"The early-warning provisions of the TREAD Act will help NHTSA to do its job better," Tyson said. "Now we will have information from the manufacturers that will help us. The Congress has also helped with the budgeting issues. We now have additional funds to try to better cope with the tremendous volume of information under the provisions of the TREAD Act."

Ford, Firestone try to rebound
Ford, which endured harsh public criticism for its handling of the situation, is trying to rebuild its image with consumers. A recent NHTSA study found that the best-selling Explorer was no more or less prone to roll over after a tire failed than any other sport-utility vehicle on the road.

Nonetheless, the Dearborn-based automaker has made some changes to the Explorer since the recall, including developing an early-warning system for the vehicle that improves Ford's ability to detect potential safety issues.

Company officials say it is unfortunate that people were hurt in accidents involving their product, but that Ford stands by the safety of the Explorer.

"I think that" the Ford/Firestone situation "reconfirmed our commitment to making sure that we have the best product safety in our high-volume vehicles," said Ken Zino, a spokesman for Ford. "The health and safety of our employees and our customers is paramount to us." Officials at Firestone have taken a huge public relations hit but they are determined to salvage its brand image.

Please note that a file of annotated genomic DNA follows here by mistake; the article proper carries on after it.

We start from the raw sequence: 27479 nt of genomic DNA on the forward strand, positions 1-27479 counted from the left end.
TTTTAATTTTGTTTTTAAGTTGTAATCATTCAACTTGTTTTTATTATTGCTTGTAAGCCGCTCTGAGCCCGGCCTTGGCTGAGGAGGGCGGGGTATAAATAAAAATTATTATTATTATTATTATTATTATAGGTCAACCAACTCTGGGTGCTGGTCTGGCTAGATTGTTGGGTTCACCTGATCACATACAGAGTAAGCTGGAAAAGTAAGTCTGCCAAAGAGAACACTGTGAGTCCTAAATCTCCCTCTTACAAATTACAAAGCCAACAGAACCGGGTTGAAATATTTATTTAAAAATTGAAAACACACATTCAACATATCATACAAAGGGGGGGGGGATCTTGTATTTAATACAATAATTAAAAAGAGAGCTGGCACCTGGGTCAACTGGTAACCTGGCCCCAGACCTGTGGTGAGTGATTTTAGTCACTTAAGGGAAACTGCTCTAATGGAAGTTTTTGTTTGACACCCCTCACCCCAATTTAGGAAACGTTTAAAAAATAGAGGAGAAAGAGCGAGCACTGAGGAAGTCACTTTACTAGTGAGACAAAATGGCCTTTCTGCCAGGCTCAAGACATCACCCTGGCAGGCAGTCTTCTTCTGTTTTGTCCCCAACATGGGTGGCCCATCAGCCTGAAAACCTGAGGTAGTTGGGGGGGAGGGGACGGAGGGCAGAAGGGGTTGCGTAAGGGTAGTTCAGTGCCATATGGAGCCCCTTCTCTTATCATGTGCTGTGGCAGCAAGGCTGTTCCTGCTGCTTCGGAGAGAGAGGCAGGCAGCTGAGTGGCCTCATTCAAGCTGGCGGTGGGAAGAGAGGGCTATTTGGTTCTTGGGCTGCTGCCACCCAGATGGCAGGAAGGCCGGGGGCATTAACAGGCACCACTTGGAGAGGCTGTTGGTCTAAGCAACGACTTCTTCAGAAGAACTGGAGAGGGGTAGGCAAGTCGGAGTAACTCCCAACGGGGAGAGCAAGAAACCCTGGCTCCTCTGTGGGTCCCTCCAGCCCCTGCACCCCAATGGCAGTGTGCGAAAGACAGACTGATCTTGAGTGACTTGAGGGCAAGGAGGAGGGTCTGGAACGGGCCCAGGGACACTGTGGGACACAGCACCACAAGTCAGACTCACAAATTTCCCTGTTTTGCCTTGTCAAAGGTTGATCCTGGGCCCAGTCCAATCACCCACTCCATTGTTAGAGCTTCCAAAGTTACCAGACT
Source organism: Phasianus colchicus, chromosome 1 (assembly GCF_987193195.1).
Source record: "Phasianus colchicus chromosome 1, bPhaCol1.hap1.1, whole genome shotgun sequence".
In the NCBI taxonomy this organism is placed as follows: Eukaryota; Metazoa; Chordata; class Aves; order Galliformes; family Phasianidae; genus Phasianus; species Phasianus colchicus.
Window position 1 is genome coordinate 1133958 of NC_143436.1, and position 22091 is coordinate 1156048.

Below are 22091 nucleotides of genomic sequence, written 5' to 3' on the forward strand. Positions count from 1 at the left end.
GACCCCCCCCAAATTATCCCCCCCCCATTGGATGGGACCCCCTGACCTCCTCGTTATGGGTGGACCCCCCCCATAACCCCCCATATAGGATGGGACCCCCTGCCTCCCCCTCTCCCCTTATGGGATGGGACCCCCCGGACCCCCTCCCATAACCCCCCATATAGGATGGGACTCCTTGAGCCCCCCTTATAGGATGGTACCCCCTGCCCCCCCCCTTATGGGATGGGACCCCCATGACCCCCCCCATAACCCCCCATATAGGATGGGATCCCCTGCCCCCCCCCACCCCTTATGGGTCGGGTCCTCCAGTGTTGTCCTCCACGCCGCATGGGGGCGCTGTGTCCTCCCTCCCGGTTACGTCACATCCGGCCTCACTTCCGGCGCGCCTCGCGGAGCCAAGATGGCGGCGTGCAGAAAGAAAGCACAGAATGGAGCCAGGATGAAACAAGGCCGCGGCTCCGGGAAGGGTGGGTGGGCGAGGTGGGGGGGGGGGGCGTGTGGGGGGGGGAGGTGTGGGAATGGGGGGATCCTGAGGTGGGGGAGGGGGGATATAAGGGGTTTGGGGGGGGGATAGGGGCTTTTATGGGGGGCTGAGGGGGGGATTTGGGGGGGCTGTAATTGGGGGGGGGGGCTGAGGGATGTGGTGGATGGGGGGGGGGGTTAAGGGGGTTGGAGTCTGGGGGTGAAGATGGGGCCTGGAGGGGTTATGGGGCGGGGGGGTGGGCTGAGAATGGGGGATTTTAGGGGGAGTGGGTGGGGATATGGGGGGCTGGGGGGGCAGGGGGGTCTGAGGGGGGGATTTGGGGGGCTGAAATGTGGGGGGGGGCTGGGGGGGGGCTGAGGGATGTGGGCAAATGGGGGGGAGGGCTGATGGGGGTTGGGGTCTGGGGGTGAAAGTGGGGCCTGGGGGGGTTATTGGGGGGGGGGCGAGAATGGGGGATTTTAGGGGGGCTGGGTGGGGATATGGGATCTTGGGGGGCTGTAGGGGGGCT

"Our goal is to put the issues of the recall behind us," said Kristine Karbowiak, spokeswoman for Bridgestone/Firestone. "It has been challenging because of the public scrutiny, and the economy hasn't been very strong. But we're focused on making positive steps to rebuild the company and the Firestone brand."

Lessons learned
The unforeseen legacy of the Ford/Firestone tragedy was the creation of fissures between Ford and Firestone.

"For the first time, there was a chink in the armor of the auto industry in that the two companies within the industry began pointing fingers at each other publicly and the consumer was caught in the middle," said Tab Turner, an Arkansas trial attorney who represented Bailey in her suit against the firms.